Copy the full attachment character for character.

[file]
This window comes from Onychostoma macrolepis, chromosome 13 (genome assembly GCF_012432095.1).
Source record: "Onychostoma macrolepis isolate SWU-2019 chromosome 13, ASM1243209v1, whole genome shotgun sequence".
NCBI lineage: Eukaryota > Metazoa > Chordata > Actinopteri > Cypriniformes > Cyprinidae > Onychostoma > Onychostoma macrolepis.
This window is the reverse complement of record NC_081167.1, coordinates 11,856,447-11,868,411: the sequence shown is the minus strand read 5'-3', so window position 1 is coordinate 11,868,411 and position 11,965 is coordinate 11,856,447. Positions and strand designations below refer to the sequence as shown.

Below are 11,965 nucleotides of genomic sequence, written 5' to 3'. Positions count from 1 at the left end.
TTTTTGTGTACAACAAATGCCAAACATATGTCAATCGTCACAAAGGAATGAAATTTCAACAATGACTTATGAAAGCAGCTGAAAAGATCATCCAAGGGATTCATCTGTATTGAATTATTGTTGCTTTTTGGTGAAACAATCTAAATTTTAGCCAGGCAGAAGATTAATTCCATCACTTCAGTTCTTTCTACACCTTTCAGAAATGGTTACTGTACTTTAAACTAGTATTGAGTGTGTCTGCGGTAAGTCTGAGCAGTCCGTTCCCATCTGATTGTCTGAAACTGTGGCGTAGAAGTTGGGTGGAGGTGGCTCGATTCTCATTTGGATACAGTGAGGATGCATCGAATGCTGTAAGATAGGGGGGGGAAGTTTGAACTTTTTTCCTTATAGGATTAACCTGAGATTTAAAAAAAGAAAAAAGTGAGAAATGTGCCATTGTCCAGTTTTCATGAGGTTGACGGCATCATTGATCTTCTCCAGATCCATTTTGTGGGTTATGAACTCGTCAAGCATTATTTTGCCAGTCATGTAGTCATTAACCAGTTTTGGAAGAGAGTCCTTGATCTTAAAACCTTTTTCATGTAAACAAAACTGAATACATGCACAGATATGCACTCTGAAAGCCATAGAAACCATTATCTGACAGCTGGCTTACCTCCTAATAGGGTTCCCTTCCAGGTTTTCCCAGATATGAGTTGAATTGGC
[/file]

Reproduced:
This window comes from Onychostoma macrolepis, chromosome 13 (genome assembly GCF_012432095.1).
Source record: "Onychostoma macrolepis isolate SWU-2019 chromosome 13, ASM1243209v1, whole genome shotgun sequence".
NCBI lineage: Eukaryota > Metazoa > Chordata > Actinopteri > Cypriniformes > Cyprinidae > Onychostoma > Onychostoma macrolepis.
This window is the reverse complement of record NC_081167.1, coordinates 11,856,447-11,868,411: the sequence shown is the minus strand read 5'-3', so window position 1 is coordinate 11,868,411 and position 11,965 is coordinate 11,856,447. Positions and strand designations below refer to the sequence as shown.

Below are 11,965 nucleotides of genomic sequence, written 5' to 3'. Positions count from 1 at the left end.
TTTTTGTGTACAACAAATGCCAAACATATGTCAATCGTCACAAAGGAATGAAATTTCAACAATGACTTATGAAAGCAGCTGAAAAGATCATCCAAGGGATTCATCTGTATTGAATTATTGTTGCTTTTTGGTGAAACAATCTAAATTTTAGCCAGGCAGAAGATTAATTCCATCACTTCAGTTCTTTCTACACCTTTCAGAAATGGTTACTGTACTTTAAACTAGTATTGAGTGTGTCTGCGGTAAGTCTGAGCAGTCCGTTCCCATCTGATTGTCTGAAACTGTGGCGTAGAAGTTGGGTGGAGGTGGCTCGATTCTCATTTGGATACAGTGAGGATGCATCGAATGCTGTAAGATAGGGGGGGGAAGTTTGAACTTTTTTCCTTATAGGATTAACCTGAGATTTAAAAAAAGAAAAAAGTGAGAAATGTGCCATTGTCCAGTTTTCATGAGGTTGACGGCATCATTGATCTTCTCCAGATCCATTTTGTGGGTTATGAACTCGTCAAGCATTATTTTGCCAGTCATGTAGTCATTAACCAGTTTTGGAAGAGAGTCCTTGATCTTAAAACCTTTTTCATGTAAACAAAACTGAATACATGCACAGATATGCACTCTGAAAGCCATAGAAACCATTATCTGACAGCTGGCTTACCTCCTAATAGGGTTCCCTTCCAGGTTTTCCCAGATATGAGTTGAATTGGC